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Reviewed by Grant Leishman for Readers' Favorite
When thirteen-year-old Daniel’s parents are killed in a house fire that he later discovers was almost certainly started deliberately, because of his father’s support for and shelter given to runaway slaves from the South, Daniel is consumed with anger and thoughts of revenge. In California Trail Discovered by Marie Sontag, Daniel and his younger sister are made wards of one of his father’s friends and must make the journey across the country from Illinois to the Oregon territory, along with other settlers from the east. The long, arduous, and dangerous journey that these wagon trains took back in the 1840s will be a time for Daniel to rapidly grow up and take responsibility for his little step-sister, Hannah, who has problems of her own with her vision and her refusal to speak following her parents’ death in the fire. In this journey across barely marked or defined trails to the west, their wagon trail will come across many dangers and tragedies aplenty that will test the mettle of all concerned and give young Daniel little time to contemplate the burning ache for revenge.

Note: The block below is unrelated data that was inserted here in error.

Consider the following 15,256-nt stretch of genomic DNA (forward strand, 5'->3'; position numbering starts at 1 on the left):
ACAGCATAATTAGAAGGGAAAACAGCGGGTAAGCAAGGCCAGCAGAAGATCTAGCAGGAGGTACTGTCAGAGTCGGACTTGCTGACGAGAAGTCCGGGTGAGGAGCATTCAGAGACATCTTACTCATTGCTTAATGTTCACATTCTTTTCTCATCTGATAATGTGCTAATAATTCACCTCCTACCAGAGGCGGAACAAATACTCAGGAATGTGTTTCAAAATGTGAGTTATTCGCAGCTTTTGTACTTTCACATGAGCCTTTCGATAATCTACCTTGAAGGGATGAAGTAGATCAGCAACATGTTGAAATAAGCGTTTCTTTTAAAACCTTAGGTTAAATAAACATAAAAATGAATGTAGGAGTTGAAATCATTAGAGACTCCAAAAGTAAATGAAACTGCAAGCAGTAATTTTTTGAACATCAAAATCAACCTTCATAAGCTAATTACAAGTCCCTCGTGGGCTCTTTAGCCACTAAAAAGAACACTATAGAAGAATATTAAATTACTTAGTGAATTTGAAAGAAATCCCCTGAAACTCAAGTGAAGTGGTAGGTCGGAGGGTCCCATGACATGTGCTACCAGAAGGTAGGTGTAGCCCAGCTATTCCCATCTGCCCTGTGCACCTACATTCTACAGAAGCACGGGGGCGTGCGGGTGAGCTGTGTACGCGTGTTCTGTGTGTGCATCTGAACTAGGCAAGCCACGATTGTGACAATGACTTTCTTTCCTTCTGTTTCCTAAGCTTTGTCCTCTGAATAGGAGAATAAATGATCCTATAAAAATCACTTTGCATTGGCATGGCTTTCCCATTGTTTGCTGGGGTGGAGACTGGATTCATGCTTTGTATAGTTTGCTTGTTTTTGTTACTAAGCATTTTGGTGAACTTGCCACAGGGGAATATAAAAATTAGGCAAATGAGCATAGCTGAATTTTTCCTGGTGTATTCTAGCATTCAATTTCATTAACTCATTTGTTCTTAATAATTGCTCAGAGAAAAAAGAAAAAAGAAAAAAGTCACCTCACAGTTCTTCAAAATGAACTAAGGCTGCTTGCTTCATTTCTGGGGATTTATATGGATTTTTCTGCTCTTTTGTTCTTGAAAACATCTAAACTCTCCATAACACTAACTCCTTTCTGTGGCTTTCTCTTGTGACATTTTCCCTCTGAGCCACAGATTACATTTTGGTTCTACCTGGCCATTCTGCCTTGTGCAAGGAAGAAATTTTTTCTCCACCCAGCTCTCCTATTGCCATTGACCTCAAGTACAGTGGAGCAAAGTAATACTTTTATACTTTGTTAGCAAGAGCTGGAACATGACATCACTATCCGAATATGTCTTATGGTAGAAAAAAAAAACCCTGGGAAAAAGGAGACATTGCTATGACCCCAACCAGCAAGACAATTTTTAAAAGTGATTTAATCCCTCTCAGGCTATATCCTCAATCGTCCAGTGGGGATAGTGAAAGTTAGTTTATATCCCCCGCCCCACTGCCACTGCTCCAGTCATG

California Trail Discovered is targeted at middle-school readers and there are a number of elements about this book from author Marie Sontag that make it stand out from others in this genre. The setting and period make it excellent for helping youngsters understand what a truly untamed and wild place the central-west of America was back in the 1840s. There are enough real and recognizable historical elements and connections to serve as a wonderful background to the social climate of the time. Daniel and his sister Hannah had both already experienced tragedy in their lives and this served to reinforce the fragility of life for these early pioneers. There was also respect and understanding of the various native American cultures that they encountered. I particularly liked that the author has made the effort to put some searching moral questions at the end of the book for discussion amongst children at class level. Equally pleasing were the additional resources available on the author’s website to enable readers to delve further into some of the issues raised by the narrative. As a teaching tool and as an excellent read for young people looking for adventure and the nature of the true west, I can recommend this read. The author does nothing to glamorize the west or indeed to pull her punches when describing the harsh realities and travails these early settlers had to endure.